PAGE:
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  • Making a Scene with Norman Rockwell
    By Ellen Moore and Christopher Moore

    Grade Level: 5-6

    Overview
    This lesson is designed to explore the connection between drama and painting through the illustrations and paintings by the famous American artist Norman Rockwell.

    Objectives

    • Appreciate and analyze Rockwell's paintings by paying close attention to detail.

    • To explore Rockwell's vision of America and to utilize his unique characters to inspire the creation of short theater pieces.

    • Expose children to the art of writing and presenting scenes for an audience.
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    Estimated Time

    40 minutes

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    Necessary Materials

    • Photocopies or postcards of five or six paintings or illustrations (depending on class size) by Normal Rockwell. Reproductions of his work can be photocopied from books in the library or found on the Web at: www.artcyclopedia.com.

    • Lined paper and pencils.

    • Chairs or benches for the students to use when presenting their scenes.

    • Optional: Selected props that correspond to the paintings such as canes, hats, umbrellas, shoes, etc.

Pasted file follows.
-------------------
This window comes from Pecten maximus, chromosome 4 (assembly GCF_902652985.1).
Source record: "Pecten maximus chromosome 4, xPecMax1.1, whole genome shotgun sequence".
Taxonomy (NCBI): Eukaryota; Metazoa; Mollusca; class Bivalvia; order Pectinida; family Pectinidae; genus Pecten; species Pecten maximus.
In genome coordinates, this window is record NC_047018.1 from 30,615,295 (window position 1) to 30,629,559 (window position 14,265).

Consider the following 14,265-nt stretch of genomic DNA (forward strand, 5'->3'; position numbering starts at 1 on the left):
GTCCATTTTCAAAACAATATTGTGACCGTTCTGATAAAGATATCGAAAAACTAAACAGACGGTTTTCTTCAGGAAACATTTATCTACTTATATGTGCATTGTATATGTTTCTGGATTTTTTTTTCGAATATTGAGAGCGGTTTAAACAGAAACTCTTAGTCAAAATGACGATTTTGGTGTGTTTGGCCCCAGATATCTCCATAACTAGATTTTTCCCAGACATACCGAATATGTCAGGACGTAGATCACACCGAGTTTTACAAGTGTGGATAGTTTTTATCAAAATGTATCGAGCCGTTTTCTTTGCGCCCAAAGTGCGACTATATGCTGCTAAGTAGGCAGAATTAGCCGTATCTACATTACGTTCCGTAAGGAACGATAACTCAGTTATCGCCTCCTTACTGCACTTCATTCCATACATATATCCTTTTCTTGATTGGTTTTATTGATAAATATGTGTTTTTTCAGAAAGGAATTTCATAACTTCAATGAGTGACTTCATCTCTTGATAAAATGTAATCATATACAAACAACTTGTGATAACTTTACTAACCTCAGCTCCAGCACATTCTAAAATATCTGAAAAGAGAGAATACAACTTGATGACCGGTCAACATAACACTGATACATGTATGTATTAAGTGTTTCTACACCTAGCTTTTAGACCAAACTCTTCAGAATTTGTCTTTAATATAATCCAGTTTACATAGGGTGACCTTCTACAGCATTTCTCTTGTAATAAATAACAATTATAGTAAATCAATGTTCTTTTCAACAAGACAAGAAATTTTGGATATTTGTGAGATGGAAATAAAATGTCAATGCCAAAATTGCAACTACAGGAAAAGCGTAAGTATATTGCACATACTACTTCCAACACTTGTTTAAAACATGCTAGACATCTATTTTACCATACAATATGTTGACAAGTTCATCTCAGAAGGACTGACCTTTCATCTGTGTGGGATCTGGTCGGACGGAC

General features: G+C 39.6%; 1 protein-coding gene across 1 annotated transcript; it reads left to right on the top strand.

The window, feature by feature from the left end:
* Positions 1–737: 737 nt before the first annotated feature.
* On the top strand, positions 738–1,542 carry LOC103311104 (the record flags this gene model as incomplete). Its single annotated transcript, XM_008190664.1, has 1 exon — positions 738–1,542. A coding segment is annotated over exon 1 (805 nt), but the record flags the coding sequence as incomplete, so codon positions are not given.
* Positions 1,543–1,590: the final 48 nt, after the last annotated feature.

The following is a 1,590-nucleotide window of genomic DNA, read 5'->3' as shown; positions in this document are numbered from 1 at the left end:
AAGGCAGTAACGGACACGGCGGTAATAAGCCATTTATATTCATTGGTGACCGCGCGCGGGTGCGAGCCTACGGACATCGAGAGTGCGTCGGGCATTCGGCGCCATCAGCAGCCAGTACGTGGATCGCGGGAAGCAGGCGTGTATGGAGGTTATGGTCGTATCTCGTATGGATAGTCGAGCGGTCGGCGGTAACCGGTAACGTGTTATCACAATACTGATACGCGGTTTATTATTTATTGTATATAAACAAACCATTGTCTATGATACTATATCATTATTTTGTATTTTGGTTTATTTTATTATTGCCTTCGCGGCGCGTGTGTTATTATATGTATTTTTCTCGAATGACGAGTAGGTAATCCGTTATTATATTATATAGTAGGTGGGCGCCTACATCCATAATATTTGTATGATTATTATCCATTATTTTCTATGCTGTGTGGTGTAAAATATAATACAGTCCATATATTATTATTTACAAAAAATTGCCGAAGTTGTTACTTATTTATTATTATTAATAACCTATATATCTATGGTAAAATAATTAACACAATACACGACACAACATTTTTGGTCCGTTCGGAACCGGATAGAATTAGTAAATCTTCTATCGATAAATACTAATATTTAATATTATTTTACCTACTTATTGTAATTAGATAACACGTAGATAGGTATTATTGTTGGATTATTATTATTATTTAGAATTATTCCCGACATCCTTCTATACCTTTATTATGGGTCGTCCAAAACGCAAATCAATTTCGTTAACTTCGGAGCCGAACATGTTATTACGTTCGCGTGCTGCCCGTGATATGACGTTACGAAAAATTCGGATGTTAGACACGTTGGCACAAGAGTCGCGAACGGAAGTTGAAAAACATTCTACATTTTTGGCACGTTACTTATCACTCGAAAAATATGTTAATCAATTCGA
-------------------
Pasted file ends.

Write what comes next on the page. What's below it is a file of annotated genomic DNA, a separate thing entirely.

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    Teaching Procedure

    Activity I: Thinking about Environment and Character Divide your class into small groups of 2 or 3 students and give each group a different image of a Norman Rockwell work. If there are three figures in the image, there should be three in a group, if there are two figures, two in the group, etc. The image and title of each picture should be known to the group members only.

      Understanding Character and Environment

      Step One: Give each figure in the painting a name and an approximate age. Write the names down on paper. Each student should have one sheet of paper to write down all information so that by the end of the exercise, each student has his/her own copy of the script.

      Step Two: Ask them to look closely at the picture, and to write down three words describing what might be going on in the picture. Where are they and what 'action' is taking place?

      Step Three: Ask them to look closely at the characters in the picture and write down three words describing each character. What is their relationship to one another? What can they infer by looking at the posture and facial expression of each character?

      Step Four: Ask the students to assign roles. Each member should select a character to play. Once they have decided who to play, ask them to imitate for their group the facial expression or posture of their character.
    Activity II: Creating Theater
      Writing the Scene

      Step One: Ask the students to imagine these characters talking to each other. What would they say? If we could observe them for three minutes, what would happen? Then, ask them to write 10-12 lines of dialogue. Give them 10 minutes to write a possible conversation between the characters.